One of the trees that is fairly frequent along water courses here on the warm, wet side (east of the mountains) of Costa Rica is the native rubber tree (Castilla elastica – Mulberry family). It’s not really very impressive and students who just go ga-ga over some little lizard look upon trees dully and fail to understand the importance of these rubber trees in ecology and in history. Castilla rubber was an important rainforest product for Costa Rica about a century ago and the source of all those rubber balls the Aztecs used for sport. However para rubber (Hevea brasiliensis – Euphorb family) became the predominant rubber of commerce, and castilla rubber sort of faded into history. So to give the troops something to remember, TPP tapped a tree by puncturing the outer bark (hard) into the softer inner bark that has lots of latex secreting cells. The wound was small but the amount of latex that oozed out in just a few minutes was quite impressive, and when it coagulates, it is quite elastic. On to chicle.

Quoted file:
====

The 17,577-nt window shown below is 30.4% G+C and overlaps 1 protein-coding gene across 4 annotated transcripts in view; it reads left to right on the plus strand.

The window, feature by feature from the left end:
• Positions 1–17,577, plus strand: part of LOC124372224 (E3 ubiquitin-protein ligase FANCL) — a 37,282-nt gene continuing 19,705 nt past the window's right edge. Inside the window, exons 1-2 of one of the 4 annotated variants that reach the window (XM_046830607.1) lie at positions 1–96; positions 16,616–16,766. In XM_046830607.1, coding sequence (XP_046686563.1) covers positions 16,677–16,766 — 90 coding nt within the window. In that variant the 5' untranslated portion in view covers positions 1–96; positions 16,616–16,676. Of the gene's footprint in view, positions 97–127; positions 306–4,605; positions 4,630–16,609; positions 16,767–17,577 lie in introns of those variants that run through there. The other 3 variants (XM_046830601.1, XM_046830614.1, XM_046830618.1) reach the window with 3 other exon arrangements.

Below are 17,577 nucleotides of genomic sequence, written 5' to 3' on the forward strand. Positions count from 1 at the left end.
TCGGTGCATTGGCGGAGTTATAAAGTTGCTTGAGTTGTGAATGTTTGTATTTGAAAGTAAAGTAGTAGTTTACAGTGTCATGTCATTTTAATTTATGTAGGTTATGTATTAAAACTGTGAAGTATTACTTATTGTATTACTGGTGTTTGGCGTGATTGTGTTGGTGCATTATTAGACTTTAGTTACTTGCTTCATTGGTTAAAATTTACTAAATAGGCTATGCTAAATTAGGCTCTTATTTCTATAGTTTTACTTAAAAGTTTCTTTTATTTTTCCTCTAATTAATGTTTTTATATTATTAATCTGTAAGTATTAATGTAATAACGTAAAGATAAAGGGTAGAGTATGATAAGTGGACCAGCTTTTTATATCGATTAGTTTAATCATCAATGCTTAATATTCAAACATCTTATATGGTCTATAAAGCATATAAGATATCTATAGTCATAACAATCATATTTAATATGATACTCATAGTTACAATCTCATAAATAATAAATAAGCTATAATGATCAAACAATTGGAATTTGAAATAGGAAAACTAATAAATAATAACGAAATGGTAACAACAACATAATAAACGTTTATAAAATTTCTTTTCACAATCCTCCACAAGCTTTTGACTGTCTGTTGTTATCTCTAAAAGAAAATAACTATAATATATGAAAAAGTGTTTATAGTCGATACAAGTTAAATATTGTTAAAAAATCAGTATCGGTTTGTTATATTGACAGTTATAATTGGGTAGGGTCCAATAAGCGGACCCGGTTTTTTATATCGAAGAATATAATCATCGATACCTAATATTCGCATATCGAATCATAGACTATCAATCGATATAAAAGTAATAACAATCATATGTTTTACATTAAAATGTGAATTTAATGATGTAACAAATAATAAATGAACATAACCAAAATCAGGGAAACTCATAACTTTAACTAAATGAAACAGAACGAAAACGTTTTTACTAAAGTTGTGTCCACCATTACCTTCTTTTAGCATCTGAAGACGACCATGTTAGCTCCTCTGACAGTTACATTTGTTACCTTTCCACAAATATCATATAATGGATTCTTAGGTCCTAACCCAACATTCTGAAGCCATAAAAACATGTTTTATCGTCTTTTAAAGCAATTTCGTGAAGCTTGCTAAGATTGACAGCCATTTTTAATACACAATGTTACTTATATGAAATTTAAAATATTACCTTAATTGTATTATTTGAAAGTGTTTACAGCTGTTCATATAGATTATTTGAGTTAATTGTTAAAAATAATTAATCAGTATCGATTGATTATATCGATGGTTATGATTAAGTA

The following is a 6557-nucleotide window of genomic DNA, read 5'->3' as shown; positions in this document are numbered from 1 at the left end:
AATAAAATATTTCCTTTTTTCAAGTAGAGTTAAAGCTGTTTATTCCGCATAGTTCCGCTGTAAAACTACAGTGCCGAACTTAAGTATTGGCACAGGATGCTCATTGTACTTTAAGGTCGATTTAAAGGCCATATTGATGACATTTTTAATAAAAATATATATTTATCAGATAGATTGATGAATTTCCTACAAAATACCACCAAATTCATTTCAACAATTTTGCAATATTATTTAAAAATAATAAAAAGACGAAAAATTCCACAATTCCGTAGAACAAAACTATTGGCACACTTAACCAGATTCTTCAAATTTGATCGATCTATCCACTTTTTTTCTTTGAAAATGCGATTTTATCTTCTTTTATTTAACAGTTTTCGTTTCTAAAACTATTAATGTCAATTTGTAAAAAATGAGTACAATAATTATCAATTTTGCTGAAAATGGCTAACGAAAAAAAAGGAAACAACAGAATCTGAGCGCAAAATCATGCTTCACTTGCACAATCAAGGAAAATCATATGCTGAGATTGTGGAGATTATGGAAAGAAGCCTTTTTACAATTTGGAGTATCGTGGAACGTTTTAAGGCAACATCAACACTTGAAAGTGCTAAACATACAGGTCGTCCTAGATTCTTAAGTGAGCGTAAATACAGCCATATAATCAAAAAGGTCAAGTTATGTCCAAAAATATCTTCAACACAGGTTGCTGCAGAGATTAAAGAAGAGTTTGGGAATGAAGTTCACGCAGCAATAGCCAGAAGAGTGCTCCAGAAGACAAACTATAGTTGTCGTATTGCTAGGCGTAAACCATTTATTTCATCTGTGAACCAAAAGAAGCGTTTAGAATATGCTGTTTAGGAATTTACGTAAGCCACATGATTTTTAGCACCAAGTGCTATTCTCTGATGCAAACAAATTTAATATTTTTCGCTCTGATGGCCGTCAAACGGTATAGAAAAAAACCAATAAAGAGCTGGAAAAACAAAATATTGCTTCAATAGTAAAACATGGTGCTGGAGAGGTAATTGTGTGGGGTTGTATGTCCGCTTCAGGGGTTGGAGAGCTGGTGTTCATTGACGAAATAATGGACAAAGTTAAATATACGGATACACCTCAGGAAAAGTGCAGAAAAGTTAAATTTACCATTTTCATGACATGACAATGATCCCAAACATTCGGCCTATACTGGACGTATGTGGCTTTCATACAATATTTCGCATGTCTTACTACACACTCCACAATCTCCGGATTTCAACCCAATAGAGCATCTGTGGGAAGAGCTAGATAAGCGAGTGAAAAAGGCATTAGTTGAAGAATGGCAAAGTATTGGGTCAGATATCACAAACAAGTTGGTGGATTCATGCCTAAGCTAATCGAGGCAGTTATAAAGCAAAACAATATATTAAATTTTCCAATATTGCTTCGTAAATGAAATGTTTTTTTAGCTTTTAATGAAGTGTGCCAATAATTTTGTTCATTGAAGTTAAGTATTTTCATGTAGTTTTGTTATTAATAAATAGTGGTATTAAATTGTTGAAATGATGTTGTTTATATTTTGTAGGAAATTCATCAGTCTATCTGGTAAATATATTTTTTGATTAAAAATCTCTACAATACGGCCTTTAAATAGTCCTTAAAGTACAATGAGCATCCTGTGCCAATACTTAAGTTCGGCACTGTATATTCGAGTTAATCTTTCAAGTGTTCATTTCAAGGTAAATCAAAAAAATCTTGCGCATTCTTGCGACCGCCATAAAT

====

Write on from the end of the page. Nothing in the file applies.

The Patagonian Land Penguin
10 hours ago in Catalogue of Organisms